I’ve been struggling to write on this blog over the past couple of weeks, in part because we’re in the middle of Lent at church and there’s a lot going on. But the main thing that’s getting in the way of me writing is Donald Trump’s campaign for president. I feel like he is sucking all the oxygen out of the room. It’s not that I’m politically neutral—on my best days, I’d call myself a progressive activist. But there is so much being said on line about Trump already and I don’t have anything much to add.

But it also feels hard to change the subject.

Happily, my birthday was last Wednesday and my husband served up a huge surprise that has given me something to talk about every time I need to change the subject. Dan took me to see “Hamilton”, the Broadway musical about Alexander Hamilton that is now sold out for the next year or so (he bought the tickets back in September and kept them a secret). What a gift! The show exceeded my high expectations and the performers were simply outstanding.

It wasn’t really an escape from the political conversations that have been weighing on me, but it helped me to re-frame them. On some topics, the show takes a stand. It unabashedly celebrates the contributions immigrants have made to our country from the very beginning. But when it comes to other issues, the show lifts up a tension between positions or viewpoints and allows it to stay tense.

Lin-Manuel Miranda, the show’s creator and star, talked about these debates (portrayed as rap battles between Hamilton and Thomas Jefferson) in an interview he recorded for “The New Yorker Radio Hour”. He said that he found it “heartening” when he realized that many of the points of disagreement between the Founding Fathers are still being debated today.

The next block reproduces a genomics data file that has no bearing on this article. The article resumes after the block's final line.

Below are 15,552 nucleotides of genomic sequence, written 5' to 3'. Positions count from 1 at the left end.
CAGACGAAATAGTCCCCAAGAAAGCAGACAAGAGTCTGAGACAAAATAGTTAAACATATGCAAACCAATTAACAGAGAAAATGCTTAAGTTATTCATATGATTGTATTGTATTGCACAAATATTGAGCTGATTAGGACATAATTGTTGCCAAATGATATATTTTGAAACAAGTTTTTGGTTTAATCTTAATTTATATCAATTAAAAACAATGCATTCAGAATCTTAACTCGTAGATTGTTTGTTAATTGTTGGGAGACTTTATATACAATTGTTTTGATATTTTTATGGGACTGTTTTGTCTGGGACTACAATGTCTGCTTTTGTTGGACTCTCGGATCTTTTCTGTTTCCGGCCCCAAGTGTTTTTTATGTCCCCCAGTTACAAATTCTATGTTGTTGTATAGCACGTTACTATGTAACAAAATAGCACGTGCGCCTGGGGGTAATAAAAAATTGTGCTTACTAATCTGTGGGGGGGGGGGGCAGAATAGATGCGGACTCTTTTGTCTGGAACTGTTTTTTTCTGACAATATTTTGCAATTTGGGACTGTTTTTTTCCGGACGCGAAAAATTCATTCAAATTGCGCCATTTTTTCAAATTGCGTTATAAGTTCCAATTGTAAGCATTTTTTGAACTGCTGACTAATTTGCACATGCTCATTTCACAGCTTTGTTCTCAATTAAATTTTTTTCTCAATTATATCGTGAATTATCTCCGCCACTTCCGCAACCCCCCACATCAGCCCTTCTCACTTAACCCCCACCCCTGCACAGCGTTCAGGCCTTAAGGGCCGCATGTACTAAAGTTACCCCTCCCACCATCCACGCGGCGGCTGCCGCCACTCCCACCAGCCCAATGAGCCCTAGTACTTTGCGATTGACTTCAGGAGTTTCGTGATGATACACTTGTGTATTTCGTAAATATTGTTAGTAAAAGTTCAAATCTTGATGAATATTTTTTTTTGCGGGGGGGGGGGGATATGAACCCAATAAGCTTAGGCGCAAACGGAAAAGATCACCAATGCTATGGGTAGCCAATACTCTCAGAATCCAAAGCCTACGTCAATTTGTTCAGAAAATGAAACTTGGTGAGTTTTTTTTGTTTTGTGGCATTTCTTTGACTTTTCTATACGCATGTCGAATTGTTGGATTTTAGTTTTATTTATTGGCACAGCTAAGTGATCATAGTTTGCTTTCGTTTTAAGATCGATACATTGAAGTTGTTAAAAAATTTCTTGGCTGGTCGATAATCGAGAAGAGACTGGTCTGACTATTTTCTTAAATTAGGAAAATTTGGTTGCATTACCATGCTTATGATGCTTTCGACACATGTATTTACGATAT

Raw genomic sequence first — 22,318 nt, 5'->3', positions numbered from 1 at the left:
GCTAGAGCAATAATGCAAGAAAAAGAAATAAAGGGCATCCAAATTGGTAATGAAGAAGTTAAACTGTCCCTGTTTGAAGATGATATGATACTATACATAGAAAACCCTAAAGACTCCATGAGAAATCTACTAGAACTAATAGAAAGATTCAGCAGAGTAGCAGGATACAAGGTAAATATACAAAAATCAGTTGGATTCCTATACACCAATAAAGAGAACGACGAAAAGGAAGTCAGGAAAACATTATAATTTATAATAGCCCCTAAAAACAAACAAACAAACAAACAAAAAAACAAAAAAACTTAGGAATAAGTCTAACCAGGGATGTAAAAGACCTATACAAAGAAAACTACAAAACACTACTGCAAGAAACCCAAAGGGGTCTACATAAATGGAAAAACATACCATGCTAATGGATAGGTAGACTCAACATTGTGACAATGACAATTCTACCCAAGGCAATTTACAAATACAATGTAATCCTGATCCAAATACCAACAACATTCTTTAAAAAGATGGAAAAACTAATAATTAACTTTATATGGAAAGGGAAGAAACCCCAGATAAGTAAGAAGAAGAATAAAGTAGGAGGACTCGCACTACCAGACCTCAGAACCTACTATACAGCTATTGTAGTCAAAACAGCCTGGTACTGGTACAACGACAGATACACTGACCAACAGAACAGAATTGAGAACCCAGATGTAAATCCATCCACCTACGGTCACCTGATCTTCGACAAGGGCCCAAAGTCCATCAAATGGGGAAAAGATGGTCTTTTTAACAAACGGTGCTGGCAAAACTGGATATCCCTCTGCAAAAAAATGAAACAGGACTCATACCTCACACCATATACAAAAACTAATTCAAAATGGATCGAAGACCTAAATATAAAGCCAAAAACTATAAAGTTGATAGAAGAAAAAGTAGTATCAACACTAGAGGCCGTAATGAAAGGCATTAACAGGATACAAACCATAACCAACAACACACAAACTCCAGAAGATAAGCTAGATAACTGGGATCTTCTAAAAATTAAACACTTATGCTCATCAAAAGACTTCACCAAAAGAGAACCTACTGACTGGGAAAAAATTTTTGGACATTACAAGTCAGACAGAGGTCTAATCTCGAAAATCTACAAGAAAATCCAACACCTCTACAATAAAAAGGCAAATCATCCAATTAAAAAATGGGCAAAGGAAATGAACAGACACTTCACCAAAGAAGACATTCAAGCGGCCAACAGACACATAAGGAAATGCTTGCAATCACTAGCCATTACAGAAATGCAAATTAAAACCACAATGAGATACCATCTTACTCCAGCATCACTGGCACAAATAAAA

“The beefs between Hamilton and Jefferson are the beefs we’re always going to have,” Miranda told the interviewer. “We’re always going to push for too much government power and then we’re going to push back against it. We’re always going to go too far in helping other countries and then we’re going go, now we need to take care of things at home…. We’re always going to be fighting about these things—and that gives me comfort.”

And when the interviewer asked Miranda about the vitriolic anti-immigrant rhetoric that has been such a feature of the Republican primary, he replied, “It’s soooo oooold.” His understanding of history has made him less alarmist, I guess. He’s heard it before (and worse) from the political predecessors of our current candidates. Anti-immigrant sentiment is “part of our politics”.

Does that understanding mean we just kind of shrug this stuff off? Does it mean we shouldn’t offer another perspective, a counter-narrative to the one that says immigrants bring this country down? Miranda’s show makes his response clear—he has something to say, and he says it loudly. But it does mean that this isn’t the apocalypse. It means that we have tools to respond, people who have responded before us. Panic is paralyzing. History can be discouraging—or it can become creative fodder, empowering us to respond to everyone who has ever dismissed or degraded anyone.